SpaceX Starship makes it to space in second test flight, but loses contact

The second launch was more successful than first, said officials

SpaceX Starship test flight SpaceX's mega rocket Starship launches for a test flight from Starbase in Boca Chica, Texas | AP

SpaceX's spacecraft Starship roared into the sky from the Gulf Coast of Texas on Saturday in a repeat test launch after its first attempt failure. However, few minutes after the launch, SpaceX confirmed that it has lost contact and the data is lost.

The two-stage rocket blasted off from Starbase launch site near Boca Chica in Texas, east of Brownsville. The spaceship was developed as part of the mission to carry astronauts to the moon and beyond.

Reportedly, soon after the two parts of the rocket separated as planned the bottom booster exploded. Later, the top part too got lost.

“We have lost the data from the second stage...we think we may have lost the second stage,” SpaceX’s livestream host John Insprucker was quoted by BBC.

Though the second stage was a failure, the team had called the day as an “incredibly successful” one. According to the SpaceX engineers, the second launch was more successful than the first attempt in April. “Any data gathered from today will be used to influence future modifications to the rocket,” they said.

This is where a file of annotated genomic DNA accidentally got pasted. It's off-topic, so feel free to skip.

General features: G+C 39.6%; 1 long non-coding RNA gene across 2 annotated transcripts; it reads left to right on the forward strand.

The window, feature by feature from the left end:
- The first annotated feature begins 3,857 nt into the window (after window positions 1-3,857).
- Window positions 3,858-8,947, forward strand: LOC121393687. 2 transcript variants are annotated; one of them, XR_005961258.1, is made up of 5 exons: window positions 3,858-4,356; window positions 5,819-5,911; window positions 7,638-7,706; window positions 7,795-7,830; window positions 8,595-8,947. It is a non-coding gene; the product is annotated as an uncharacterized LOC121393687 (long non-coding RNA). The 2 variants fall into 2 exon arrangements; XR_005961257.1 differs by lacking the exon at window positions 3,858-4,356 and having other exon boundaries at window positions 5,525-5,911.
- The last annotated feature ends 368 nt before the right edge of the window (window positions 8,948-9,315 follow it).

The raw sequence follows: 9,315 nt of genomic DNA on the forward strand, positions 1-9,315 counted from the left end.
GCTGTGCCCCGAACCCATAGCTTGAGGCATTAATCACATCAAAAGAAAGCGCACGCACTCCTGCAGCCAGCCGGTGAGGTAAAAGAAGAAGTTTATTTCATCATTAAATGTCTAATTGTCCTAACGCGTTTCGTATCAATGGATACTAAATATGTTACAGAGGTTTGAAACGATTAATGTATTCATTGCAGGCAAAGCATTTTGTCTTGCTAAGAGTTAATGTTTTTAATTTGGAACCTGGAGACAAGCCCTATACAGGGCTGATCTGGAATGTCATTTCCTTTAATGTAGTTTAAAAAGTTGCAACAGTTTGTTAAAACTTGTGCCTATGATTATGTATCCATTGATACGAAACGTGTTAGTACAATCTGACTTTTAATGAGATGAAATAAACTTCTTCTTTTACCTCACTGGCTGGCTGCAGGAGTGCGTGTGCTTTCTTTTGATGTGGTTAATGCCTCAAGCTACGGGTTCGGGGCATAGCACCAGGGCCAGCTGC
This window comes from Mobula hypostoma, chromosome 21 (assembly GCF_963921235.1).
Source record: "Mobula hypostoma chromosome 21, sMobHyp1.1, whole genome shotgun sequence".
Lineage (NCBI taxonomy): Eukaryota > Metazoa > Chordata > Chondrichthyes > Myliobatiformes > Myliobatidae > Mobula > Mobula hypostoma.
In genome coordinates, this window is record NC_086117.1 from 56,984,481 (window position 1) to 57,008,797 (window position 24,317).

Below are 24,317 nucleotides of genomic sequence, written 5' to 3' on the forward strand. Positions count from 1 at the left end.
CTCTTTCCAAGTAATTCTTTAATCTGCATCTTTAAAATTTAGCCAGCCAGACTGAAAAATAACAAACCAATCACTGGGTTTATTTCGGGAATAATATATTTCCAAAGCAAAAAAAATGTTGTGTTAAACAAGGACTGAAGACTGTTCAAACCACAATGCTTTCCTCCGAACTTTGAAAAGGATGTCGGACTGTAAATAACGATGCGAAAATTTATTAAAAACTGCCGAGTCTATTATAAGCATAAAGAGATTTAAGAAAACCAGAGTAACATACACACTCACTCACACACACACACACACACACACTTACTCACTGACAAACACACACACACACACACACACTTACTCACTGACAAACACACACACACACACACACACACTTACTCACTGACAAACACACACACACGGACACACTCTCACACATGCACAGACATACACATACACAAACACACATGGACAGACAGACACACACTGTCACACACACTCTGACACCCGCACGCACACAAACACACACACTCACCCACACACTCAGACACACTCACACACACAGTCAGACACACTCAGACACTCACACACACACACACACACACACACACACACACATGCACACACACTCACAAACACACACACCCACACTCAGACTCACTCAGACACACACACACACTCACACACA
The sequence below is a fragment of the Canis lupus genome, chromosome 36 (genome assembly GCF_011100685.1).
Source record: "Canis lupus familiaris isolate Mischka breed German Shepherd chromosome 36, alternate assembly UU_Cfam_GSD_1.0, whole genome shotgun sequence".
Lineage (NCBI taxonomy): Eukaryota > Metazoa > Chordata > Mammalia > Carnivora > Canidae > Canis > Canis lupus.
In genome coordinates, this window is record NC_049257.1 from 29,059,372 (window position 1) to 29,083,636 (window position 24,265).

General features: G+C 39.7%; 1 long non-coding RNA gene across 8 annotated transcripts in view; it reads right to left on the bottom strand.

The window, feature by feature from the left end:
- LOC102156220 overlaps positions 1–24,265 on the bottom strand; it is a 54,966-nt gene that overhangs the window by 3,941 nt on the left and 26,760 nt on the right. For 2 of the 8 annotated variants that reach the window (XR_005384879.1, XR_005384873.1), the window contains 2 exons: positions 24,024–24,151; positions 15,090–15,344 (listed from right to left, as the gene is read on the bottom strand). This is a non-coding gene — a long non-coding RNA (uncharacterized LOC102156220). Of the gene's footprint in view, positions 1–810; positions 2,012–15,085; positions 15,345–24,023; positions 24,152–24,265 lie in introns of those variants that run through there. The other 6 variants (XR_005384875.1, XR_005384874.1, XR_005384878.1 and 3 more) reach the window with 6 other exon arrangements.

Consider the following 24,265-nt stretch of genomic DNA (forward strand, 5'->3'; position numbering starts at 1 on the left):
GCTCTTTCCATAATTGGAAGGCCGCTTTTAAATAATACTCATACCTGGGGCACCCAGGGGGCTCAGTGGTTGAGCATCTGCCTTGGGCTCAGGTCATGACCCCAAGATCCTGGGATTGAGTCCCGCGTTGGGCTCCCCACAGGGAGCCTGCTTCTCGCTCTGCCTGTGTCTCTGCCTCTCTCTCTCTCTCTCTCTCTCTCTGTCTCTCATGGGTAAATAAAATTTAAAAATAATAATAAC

SpaceX spent the past several months making improvements to both the rocket and launch pad. The Federal Aviation Administration gave the all-clear to fly earlier this week.

The first test flight in April ended in an explosion as the spacecraft blew itself to bits less than four minutes into a planned 90-minute flight. SpaceX had said that some of the Super Heavy's 33 Raptor engines malfunctioned on ascent, and that the lower-stage booster rocket failed to separate as designed from the upper-stage Starship before the flight was terminated, reported Reuters.

Starship's towering first-stage booster, propelled by 33 Raptor engines, puts the rocket system's full height at some 400 feet (122 meters) and produces thrust twice as powerful as the Saturn V rocket that sent the Apollo astronauts to the moon.

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